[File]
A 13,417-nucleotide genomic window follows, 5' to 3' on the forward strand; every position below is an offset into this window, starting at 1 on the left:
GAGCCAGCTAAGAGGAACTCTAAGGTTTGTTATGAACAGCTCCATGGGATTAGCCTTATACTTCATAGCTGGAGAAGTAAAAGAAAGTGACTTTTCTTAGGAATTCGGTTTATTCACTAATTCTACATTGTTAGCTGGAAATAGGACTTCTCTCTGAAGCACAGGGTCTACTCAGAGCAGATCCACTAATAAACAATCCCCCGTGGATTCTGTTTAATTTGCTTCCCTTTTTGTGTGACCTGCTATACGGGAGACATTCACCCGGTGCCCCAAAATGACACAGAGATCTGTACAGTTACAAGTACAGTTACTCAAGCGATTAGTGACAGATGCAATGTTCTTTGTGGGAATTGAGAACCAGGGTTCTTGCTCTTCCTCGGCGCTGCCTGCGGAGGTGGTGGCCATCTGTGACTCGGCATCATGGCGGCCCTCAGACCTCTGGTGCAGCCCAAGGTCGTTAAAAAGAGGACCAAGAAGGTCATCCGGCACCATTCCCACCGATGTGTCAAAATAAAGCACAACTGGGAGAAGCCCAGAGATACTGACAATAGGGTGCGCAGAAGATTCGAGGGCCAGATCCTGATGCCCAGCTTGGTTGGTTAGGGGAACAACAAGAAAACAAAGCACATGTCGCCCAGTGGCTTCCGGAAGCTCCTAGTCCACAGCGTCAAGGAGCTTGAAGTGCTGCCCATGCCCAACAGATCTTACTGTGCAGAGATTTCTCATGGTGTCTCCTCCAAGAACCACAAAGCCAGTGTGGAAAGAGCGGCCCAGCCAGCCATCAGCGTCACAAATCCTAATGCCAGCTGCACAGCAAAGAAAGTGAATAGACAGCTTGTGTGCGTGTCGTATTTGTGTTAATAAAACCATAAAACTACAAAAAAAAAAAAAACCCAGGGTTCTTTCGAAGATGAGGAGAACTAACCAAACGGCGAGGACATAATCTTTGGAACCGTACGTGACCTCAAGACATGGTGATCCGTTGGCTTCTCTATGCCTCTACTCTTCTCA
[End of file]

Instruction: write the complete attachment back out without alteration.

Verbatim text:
A 13,417-nucleotide genomic window follows, 5' to 3' on the forward strand; every position below is an offset into this window, starting at 1 on the left:
GAGCCAGCTAAGAGGAACTCTAAGGTTTGTTATGAACAGCTCCATGGGATTAGCCTTATACTTCATAGCTGGAGAAGTAAAAGAAAGTGACTTTTCTTAGGAATTCGGTTTATTCACTAATTCTACATTGTTAGCTGGAAATAGGACTTCTCTCTGAAGCACAGGGTCTACTCAGAGCAGATCCACTAATAAACAATCCCCCGTGGATTCTGTTTAATTTGCTTCCCTTTTTGTGTGACCTGCTATACGGGAGACATTCACCCGGTGCCCCAAAATGACACAGAGATCTGTACAGTTACAAGTACAGTTACTCAAGCGATTAGTGACAGATGCAATGTTCTTTGTGGGAATTGAGAACCAGGGTTCTTGCTCTTCCTCGGCGCTGCCTGCGGAGGTGGTGGCCATCTGTGACTCGGCATCATGGCGGCCCTCAGACCTCTGGTGCAGCCCAAGGTCGTTAAAAAGAGGACCAAGAAGGTCATCCGGCACCATTCCCACCGATGTGTCAAAATAAAGCACAACTGGGAGAAGCCCAGAGATACTGACAATAGGGTGCGCAGAAGATTCGAGGGCCAGATCCTGATGCCCAGCTTGGTTGGTTAGGGGAACAACAAGAAAACAAAGCACATGTCGCCCAGTGGCTTCCGGAAGCTCCTAGTCCACAGCGTCAAGGAGCTTGAAGTGCTGCCCATGCCCAACAGATCTTACTGTGCAGAGATTTCTCATGGTGTCTCCTCCAAGAACCACAAAGCCAGTGTGGAAAGAGCGGCCCAGCCAGCCATCAGCGTCACAAATCCTAATGCCAGCTGCACAGCAAAGAAAGTGAATAGACAGCTTGTGTGCGTGTCGTATTTGTGTTAATAAAACCATAAAACTACAAAAAAAAAAAAAACCCAGGGTTCTTTCGAAGATGAGGAGAACTAACCAAACGGCGAGGACATAATCTTTGGAACCGTACGTGACCTCAAGACATGGTGATCCGTTGGCTTCTCTATGCCTCTACTCTTCTCA